Whales: Adapting to swimming life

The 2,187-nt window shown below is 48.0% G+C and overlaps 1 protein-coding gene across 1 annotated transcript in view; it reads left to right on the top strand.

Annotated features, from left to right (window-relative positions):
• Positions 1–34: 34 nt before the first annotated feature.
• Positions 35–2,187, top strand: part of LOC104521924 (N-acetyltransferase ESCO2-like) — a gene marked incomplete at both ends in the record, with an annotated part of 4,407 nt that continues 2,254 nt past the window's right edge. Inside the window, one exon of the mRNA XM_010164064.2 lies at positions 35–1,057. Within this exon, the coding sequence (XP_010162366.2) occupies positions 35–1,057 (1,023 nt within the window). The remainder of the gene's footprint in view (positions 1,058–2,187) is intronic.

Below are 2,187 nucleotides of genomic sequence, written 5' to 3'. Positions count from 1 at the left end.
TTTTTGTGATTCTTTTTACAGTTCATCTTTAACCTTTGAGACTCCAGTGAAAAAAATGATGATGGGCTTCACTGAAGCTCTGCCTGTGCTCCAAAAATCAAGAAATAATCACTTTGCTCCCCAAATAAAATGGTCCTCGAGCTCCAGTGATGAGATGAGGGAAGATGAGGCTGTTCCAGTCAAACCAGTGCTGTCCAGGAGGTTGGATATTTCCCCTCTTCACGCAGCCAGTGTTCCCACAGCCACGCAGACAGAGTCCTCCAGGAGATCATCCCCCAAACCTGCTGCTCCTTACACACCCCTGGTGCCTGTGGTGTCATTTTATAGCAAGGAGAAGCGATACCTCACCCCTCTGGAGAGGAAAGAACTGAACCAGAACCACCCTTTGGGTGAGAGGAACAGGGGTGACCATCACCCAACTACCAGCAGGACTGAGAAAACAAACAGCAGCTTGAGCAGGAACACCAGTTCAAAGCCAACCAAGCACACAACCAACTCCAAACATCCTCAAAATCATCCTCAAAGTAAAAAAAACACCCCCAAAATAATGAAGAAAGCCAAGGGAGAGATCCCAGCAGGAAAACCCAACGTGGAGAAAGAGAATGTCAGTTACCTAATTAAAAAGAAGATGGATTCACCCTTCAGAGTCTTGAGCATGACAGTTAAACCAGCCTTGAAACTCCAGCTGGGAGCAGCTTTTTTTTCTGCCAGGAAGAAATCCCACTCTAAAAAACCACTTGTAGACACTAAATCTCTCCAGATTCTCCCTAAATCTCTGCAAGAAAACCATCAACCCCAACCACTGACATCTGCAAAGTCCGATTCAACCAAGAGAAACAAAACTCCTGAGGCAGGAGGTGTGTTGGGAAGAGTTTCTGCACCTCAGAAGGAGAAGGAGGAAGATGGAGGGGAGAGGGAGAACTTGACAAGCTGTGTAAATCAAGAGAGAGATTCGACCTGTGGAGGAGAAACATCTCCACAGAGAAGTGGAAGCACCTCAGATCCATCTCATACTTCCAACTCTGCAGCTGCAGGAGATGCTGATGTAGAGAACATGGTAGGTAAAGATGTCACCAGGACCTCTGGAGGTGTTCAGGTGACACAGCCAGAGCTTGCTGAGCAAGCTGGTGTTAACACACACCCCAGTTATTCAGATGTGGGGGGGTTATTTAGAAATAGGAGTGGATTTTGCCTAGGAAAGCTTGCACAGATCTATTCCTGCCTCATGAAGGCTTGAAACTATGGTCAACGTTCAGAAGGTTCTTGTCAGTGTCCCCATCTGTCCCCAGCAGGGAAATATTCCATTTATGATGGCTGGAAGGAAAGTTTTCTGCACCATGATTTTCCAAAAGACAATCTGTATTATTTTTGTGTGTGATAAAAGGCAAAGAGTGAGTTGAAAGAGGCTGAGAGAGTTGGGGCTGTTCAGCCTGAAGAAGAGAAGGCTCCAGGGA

The major differences between the whales and the early mammals are all attributable to adaptations for a swimming life. The forelimbs have become paddles. The rear limbs have been lost altogether, though there are a few small bones buried deep in the whale's body to prove that the whale ancestors really did, at one time, have back legs. Fur, that hallmark of mammals, functions as an insulator due to air being trapped between hairs and is therefore of little use to a creature that never comes onto dry land. Consequently whales have lost that too, though there are a few bristles on the snout to demonstrate that they once had a coat. Insulation, however, is still needed and whales have developed blubber, a thick layer of fat beneath the skin that prevents their body heat from escaping even in the coldest sea. The mammals' dependency on air for breathing must be a considered a real handicap in water, but the whale has minimized that problem by breathing more efficiently than most land livers. Man only clears about 15% of the air in his lungs with a normal breath. The whale, in one of its roaring, spouting exhalations, gets rid of about 90% of its spent air. As a result it only has to take air in at extended intervals. It also has in its muscles a particularly high concentration of a substance called myoglobin that enables it to store oxygen. This form of oxygen storage allows the fin back whale, to reach depths of 500 metres and swim for forty minutes without surfacing for air.